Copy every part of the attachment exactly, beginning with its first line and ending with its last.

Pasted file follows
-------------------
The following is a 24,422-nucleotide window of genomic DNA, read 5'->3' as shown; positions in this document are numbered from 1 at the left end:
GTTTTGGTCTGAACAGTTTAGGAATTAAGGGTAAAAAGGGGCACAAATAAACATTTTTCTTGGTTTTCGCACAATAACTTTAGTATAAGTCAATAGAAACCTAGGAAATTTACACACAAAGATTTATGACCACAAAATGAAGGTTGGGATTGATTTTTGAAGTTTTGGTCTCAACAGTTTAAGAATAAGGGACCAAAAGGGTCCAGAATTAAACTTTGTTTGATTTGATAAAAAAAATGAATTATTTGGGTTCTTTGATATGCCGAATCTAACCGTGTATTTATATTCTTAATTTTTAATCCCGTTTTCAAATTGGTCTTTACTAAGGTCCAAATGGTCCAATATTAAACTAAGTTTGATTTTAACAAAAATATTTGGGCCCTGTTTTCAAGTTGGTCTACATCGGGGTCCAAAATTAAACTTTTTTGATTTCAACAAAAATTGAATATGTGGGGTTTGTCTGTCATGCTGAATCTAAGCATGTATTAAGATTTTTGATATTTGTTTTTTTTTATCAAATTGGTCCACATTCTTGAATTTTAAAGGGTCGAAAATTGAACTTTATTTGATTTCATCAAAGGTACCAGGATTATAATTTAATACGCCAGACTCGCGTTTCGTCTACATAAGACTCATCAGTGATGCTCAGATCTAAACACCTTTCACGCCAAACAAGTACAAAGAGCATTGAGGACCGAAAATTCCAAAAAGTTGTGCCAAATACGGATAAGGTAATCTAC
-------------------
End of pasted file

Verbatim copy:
The following is a 24,422-nucleotide window of genomic DNA, read 5'->3' as shown; positions in this document are numbered from 1 at the left end:
GTTTTGGTCTGAACAGTTTAGGAATTAAGGGTAAAAAGGGGCACAAATAAACATTTTTCTTGGTTTTCGCACAATAACTTTAGTATAAGTCAATAGAAACCTAGGAAATTTACACACAAAGATTTATGACCACAAAATGAAGGTTGGGATTGATTTTTGAAGTTTTGGTCTCAACAGTTTAAGAATAAGGGACCAAAAGGGTCCAGAATTAAACTTTGTTTGATTTGATAAAAAAAATGAATTATTTGGGTTCTTTGATATGCCGAATCTAACCGTGTATTTATATTCTTAATTTTTAATCCCGTTTTCAAATTGGTCTTTACTAAGGTCCAAATGGTCCAATATTAAACTAAGTTTGATTTTAACAAAAATATTTGGGCCCTGTTTTCAAGTTGGTCTACATCGGGGTCCAAAATTAAACTTTTTTGATTTCAACAAAAATTGAATATGTGGGGTTTGTCTGTCATGCTGAATCTAAGCATGTATTAAGATTTTTGATATTTGTTTTTTTTTATCAAATTGGTCCACATTCTTGAATTTTAAAGGGTCGAAAATTGAACTTTATTTGATTTCATCAAAGGTACCAGGATTATAATTTAATACGCCAGACTCGCGTTTCGTCTACATAAGACTCATCAGTGATGCTCAGATCTAAACACCTTTCACGCCAAACAAGTACAAAGAGCATTGAGGACCGAAAATTCCAAAAAGTTGTGCCAAATACGGATAAGGTAATCTAC